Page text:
Armed with an unprecedented budget, an estimated production budget of more than $400 million, The Rings of Power has been described by Stuart Nash, New Zealand’s minister for economic development and tourism, as “the largest television series ever made.”

That’ll buy plenty of smoke and mirrors, but it doesn’t guarantee an instant hit. That’s where executive producer Lindsay Weber steps onto the CGI battlefield wielding the broadsword of realism. “From the moment I joined this show to help realize the project, they said they wanted to do as much practically as we possibly could. So, we built a lot,” Weber explains.

“We went to a lot of locations, moving a circus – as they say – this size out to locations is no small thing. We put up cities in the middle of the woods at night in some cases just so we could house the crew and get to shoot and relocations. The first day of the shoot was actually fifty ‘Harfoots’ in the woods down in this very remote kind of place. We had to drive up a very private canyon and down with a bunch of ATVs because it was just exactly the right kind of glade on the side of a forest that they needed. Our production design team and art department crafted their carts so that they integrated with the forest with the wild flowers that were growing then. It was just an amazing thing to witness, really.”

A spectacle to behold, the introductory episodes of The Rings of Power do not disappoint when it comes to providing epic eye candy and action in high definition. Vivid flashbacks, secret groves and cavernous haunts are all depicted with an attention to detail that is every bit as enchanting and elaborate as anything rolled out in movie theatres. “There are certain things in a grand epic story that have to be realized only in visual effects,” executive producer Weber affirms. 

“The Dwarven Kingdom, Khazad-dûm, is a really good example. No matter how much you try, nobody is going to build a city deep inside a mountain. So, we build as much as we can. There are certain environments there that are still all ‘in camera,’ but as you get into the wider shots of what that city looks like – at this moment in the Second Age, when it’s at its height – we get to see it glimpsed for the first time. Our amazing visual effects team lead by Ron Ames (The Aviator) and our visual effects supervisor Jason Smith (The Revenant) did an incredible job bringing this world to life. The art department worked very closely with the visual effects team, and all of us, to capture something that I think is really special and we hope will thrill and delight.”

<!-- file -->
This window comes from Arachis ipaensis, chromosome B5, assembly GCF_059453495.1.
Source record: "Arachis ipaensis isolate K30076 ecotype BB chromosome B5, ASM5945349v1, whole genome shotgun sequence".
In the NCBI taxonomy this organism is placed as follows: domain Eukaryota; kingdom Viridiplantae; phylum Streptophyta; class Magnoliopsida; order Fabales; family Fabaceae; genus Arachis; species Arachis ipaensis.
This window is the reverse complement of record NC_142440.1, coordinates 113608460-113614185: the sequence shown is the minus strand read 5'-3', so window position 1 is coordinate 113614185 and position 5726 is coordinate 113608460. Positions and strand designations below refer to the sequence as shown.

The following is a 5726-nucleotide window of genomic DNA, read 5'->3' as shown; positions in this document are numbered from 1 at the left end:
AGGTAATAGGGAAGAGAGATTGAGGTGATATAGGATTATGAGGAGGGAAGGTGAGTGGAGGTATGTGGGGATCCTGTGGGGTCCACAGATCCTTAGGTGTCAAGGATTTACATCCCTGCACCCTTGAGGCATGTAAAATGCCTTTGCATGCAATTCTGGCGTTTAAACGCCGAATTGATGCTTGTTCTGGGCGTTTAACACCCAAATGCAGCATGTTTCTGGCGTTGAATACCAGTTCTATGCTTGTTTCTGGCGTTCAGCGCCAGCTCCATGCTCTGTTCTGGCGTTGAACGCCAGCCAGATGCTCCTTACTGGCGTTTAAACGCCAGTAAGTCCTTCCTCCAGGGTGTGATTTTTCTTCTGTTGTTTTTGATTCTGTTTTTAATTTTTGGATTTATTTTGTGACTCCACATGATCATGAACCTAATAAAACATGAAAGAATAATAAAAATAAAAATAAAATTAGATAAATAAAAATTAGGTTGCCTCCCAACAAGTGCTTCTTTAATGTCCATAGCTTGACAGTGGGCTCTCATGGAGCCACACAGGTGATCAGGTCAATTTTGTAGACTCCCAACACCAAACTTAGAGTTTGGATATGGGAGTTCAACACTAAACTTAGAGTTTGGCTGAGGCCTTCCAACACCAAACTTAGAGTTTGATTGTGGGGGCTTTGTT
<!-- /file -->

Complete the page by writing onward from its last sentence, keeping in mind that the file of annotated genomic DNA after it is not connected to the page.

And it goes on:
So, how will audiences around the globe react to seeing diverse new characters interact with ancient legacies? As a self-proclaimed fanboy of the genre, showrunner McKay looks forward to sharing the ensemble drama featuring with those who love Tolkien’s iconic Ring Verse and those who have yet to explore the finite line between allegory and fable. “One of the things we strive to do with our directors and everyone else is to constantly be switching up the ‘trick’ that we’re doing,” says McKay.

“If you’re in a world that’s very constructed, and maybe has quite a bit of visual effects and creatures, hopefully the next world really feels the real sunlight and the real air. So, you’re going back and forth. We reckon that maybe the fanciful imagined worlds would feel more real when they’re set against very real, tangible worlds and vice versa. And I think that’s something that we worked very hard to balance throughout the show.”

In addition to Lloyd Owen and Charles Edwards, the cast of The Rings of Power possesses a United Nations of international headliners including Cynthia Addai-Robinson, Robert Aramayo, Owain Arthur, Maxim Baldry, Nazanin Boniadi, Morfydd Clark, Ismael Cruz Córdova, Trystan Gravelle, Sir Lenny Henry, Ema Horvath, Markella Kavenagh, Joseph Mawle, Tyroe Muhafidin, Sophia Nomvete, Megan Richards, Dylan Smith, Charlie Vickers, Leon Wadham, Benjamin Walker, Daniel Weyman, and Sara Zwangobani. 

Collaborating to forge the legendary Rings one ambitious episode at a time, Emmy-nominated Swedish-French Director Charlotte Brändström, Spanish filmmaker J.A. Bayona and British Chinese Director Wayne Che Yip formed a formidable triumvirate, who are now poised to pour molten metal on the cultural zeitgeist.

Only time will tell if Amazon proves to be the one streaming service to rule them all.